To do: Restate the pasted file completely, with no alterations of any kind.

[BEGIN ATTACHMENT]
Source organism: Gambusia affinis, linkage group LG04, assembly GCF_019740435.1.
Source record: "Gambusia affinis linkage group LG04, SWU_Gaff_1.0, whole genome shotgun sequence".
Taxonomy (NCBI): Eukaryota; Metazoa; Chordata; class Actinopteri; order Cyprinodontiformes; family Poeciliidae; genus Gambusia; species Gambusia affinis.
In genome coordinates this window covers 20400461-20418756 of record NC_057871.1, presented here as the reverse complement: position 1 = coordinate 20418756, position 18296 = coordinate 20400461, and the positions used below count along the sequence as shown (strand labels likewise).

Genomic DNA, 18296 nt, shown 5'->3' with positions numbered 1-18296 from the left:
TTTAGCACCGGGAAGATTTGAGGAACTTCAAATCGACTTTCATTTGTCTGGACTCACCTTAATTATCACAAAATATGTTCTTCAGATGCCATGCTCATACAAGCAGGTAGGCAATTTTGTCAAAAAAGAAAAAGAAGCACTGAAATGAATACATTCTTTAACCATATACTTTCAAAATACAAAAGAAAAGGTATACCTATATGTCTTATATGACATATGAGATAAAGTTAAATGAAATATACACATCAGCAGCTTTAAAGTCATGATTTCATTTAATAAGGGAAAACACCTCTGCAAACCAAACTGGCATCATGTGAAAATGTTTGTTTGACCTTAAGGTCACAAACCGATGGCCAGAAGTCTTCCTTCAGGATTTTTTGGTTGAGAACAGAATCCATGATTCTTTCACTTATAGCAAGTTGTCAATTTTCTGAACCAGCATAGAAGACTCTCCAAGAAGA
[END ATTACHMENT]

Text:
Source organism: Gambusia affinis, linkage group LG04, assembly GCF_019740435.1.
Source record: "Gambusia affinis linkage group LG04, SWU_Gaff_1.0, whole genome shotgun sequence".
Taxonomy (NCBI): Eukaryota; Metazoa; Chordata; class Actinopteri; order Cyprinodontiformes; family Poeciliidae; genus Gambusia; species Gambusia affinis.
In genome coordinates this window covers 20400461-20418756 of record NC_057871.1, presented here as the reverse complement: position 1 = coordinate 20418756, position 18296 = coordinate 20400461, and the positions used below count along the sequence as shown (strand labels likewise).

Genomic DNA, 18296 nt, shown 5'->3' with positions numbered 1-18296 from the left:
TTTAGCACCGGGAAGATTTGAGGAACTTCAAATCGACTTTCATTTGTCTGGACTCACCTTAATTATCACAAAATATGTTCTTCAGATGCCATGCTCATACAAGCAGGTAGGCAATTTTGTCAAAAAAGAAAAAGAAGCACTGAAATGAATACATTCTTTAACCATATACTTTCAAAATACAAAAGAAAAGGTATACCTATATGTCTTATATGACATATGAGATAAAGTTAAATGAAATATACACATCAGCAGCTTTAAAGTCATGATTTCATTTAATAAGGGAAAACACCTCTGCAAACCAAACTGGCATCATGTGAAAATGTTTGTTTGACCTTAAGGTCACAAACCGATGGCCAGAAGTCTTCCTTCAGGATTTTTTGGTTGAGAACAGAATCCATGATTCTTTCACTTATAGCAAGTTGTCAATTTTCTGAACCAGCATAGAAGACTCTCCAAGAAGA